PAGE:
Attorneys: John M. Webster, Kenji Kawa, Rachael Robertson

Summary: In a very close case, the trial court allowed mother to move with the children. Affirmed.

Holding: The trial court found that the parents had an equal bond with the children. The factors that weighed in favor of the relocation were that the mother had slightly higher moral standards because she was married to her live in partner, where dad was not; she had a slightly better ability to encourage the relationship with their father; her physical living standards were slightly higher; she could provide personal care rather than surrogate care; she had historically been the primary caregiver; dad actually took 42% of the overnights, although the decree awarded him less. The factors that weighed against relocation were that they had more family in Utah and the kids had more space at dad’s house. In regards to their abilities to encourage a relationship with their other parent, the court held it against the father that he refused to consider relocation. In best interest analysis, the court has discretion to weigh different factors as it seems appropriate. The court ultimately found that there was greater risk associated with the children not living primarily with their mother than the risk associated with relocation.

Holding (Relocation Notice): The father argued that the notice should have told him where she was relocating and with whom. The appellate court reads the statute narrowly and finds that those elements are not required in the notice.

 

Alimony

Scott v. Scott, 2016 UT App 31

Utah Court of Appeals

Attorneys: Julie J. Nelson, Bar J. Johnsen, Melissa M. Bean, Karra J. Porter, Kristen C. Kiburtz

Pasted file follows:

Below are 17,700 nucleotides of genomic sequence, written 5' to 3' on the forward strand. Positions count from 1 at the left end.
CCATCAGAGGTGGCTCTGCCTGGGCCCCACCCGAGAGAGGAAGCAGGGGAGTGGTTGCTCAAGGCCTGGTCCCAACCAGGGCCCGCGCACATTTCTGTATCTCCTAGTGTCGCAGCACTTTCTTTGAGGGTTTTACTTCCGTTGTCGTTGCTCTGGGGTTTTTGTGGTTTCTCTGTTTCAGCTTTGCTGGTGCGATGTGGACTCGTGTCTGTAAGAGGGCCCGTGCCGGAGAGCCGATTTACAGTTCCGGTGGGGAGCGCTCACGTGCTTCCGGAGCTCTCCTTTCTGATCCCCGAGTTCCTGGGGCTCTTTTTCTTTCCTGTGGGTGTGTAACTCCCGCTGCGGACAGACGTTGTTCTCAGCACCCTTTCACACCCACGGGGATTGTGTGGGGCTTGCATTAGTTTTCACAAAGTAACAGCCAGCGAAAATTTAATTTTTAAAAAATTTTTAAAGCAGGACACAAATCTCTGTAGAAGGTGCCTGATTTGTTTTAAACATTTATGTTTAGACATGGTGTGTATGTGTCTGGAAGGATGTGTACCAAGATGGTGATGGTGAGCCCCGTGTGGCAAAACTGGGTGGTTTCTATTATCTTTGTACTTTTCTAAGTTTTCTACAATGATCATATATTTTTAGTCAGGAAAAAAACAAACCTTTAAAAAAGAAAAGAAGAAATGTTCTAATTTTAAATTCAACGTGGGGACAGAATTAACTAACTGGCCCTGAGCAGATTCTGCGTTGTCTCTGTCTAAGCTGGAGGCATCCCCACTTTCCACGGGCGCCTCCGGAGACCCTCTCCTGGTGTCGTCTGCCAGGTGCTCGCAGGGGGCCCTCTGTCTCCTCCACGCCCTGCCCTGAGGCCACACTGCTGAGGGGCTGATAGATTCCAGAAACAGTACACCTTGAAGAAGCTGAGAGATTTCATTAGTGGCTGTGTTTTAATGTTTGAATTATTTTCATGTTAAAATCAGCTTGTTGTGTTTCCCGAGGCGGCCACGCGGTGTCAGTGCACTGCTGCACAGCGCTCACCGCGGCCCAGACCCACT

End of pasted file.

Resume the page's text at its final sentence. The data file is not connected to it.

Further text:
Summary: The court explains exactly how to determine if the cohabitation rule has been met. It cites to many of the cases for cohabitation.

Holding (Cohabitation): Any order of the court that a party pay alimony to a former spouse terminates upon establishment by the party paying alimony that the former spouse is cohabiting with another person. U.C.A. § 30-3-5(10). “Cohabitation occurs when a couple establishes a common residency and engages in a relatively permanent sexual relationship akin to that generally existing between husband and wife.” See Myers II, 2011 UT 65; quoting Haddow v. Haddow, 707 P.2d 669, 672-73 (Utah 1985); Levin v. Carlton-Levin, 2014 UT App 3 (explaining that cohabitation involves living together and being sexually intimate under circumstances akin to marriage). “Common residency is not a sojourn, nor a habit of visiting, nor even remaining with for a time; the term implies continuity” “The phrase requires that the parties establish a common abode that both parties consider their principal domicile for more than a temporary or brief period of time.” Id.

  • Established a Common Abode

It was not until the couple actually moved into their shared residence together that cohabitation began. Although “the sharing of household expenses and keeping of clothing and other personal items in a joint location are indicators of commons residence. ” Sigg v. Sigg, 905 P.2d 908, 918 (Utah Ct. App. 1995). However, in this case, it was not all that was required. For example, frequent and long trips together was not enough. Storage of wife’s personal items at boyfriend’s vacation homes was not enough. Making plans to move in together was not enough.